Yesterday, at precisely 2:29 UT (Universal Time) the Sun shone directly on the Earth’s equator and a moment later, it headed south. The autumn equinox marks the moment when the sun and the moon command the sky for an equal length of time, but because nothing is ever still, this balance only lasted for a second. With every moment that passes after the equinox, darkness gradually overtakes the day.
The transition from summer to fall is a seasonal shift that we’ve all revolved through many times as the cycles of darkness mark the end of a period of light; as the cycles of chill in the air signify that we are no longer able to go to the beach (well, for those of us living in the Northeast, that is…)
Taking the equinox to a symbolic level, it’s tempting to think that periods of darkness in our lives indicate that something is wrong. But darkness is a part of the cycles of the earth, moon, and sun; and although we might find other ways to occupy our attention (the commute; the buildings; the internet; the money) the fact is that we are occupied and directed by change, cycles, seasons. And right now, the impending movement of a cold, dark, unpredictable winter is an energetic pull.
To mark this equinox, we might begin by dropping right down into the center of our darkest selves; we might begin by acknowledging that although self-sabotage, anger, resentment, and anxiety are powerful forces they are fleeting and so are capable of being transformed in this moment by actively thinking different thoughts, and by intentionally breathing. And from that space of peripheral perspective, looking back at the problem and finding there a different path to deal with it; a different energy to confront it.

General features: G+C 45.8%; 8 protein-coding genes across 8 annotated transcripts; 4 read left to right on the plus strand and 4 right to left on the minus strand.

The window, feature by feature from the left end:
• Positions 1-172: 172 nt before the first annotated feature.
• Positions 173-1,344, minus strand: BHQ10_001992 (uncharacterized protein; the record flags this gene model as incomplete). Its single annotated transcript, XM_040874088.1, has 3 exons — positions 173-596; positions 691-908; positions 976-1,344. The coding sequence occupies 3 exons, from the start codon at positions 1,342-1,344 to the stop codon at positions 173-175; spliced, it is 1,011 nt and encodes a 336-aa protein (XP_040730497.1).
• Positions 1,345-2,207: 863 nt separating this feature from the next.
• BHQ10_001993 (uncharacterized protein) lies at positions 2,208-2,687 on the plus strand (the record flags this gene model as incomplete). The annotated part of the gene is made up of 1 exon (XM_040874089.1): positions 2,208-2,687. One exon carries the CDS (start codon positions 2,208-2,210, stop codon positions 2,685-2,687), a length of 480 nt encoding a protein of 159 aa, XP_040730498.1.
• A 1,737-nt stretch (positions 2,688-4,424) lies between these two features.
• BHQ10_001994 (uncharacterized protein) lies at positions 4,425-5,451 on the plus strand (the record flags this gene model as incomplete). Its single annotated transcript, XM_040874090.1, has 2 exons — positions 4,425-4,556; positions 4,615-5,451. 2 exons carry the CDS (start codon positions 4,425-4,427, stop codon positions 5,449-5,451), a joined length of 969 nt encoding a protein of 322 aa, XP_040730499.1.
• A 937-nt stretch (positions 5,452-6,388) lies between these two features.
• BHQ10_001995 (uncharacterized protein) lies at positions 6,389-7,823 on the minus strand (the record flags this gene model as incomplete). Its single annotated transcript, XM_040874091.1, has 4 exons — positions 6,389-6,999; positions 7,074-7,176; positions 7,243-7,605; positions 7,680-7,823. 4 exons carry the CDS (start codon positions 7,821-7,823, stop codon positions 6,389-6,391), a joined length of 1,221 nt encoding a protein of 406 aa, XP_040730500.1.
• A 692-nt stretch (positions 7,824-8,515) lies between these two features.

Or, we might mark this equinox by anchoring an internal state of mind called “refuge.” In Insight Meditation: The Practice of Freedom Joseph Goldstein writes “from this deep place of refuge, we have the power to see the self-rejection and anxiety not as things inherent in our makeup but rather as passing forces in our mind.” Goldstein calls this refuge “Buddha,” but I think it’s just as useful to have a non-religious association with the term.
How? By anchoring your feet to the floor. By extending your neck to reach the clouds. By becoming aware that when you are rooted to the ground and yet expanding into space you are your own equinox. Finding balance right now, by imagining a channel of colored light that passes through your vertical meridian. The color of the light is a blend of earth and sky colors; a blend of darkness and light; a blend of who you are when you are feeling corrosive, and who you are when you are feeling restored. The two forces, in balance — they are an energy when combined.
The more you activate your inner equinox through out the day, the more it will become your refuge. It’s a good place to hang out, even in the darkest of days.
And if the idea of finding warmth and shelter in a poem makes sense to you, here is one of my favorites. It beckons winter by enacting it as a place of refuge in the mind:
The Snow Man by WALLACE STEVENS
One must have a mind of winter
To regard the frost and the boughs
Of the pine-trees crusted with snow;
And have been cold a long time
To behold the junipers shagged with ice,
The spruces rough in the distant glitter
Of the January sun; and not to think
Of any misery in the sound of the wind,
In the sound of a few leaves,
Which is the sound of the land
Full of the same wind
That is blowing in the same bare place
For the listener, who listens in the snow,
And, nothing himself, beholds
Nothing that is not there and the nothing that is.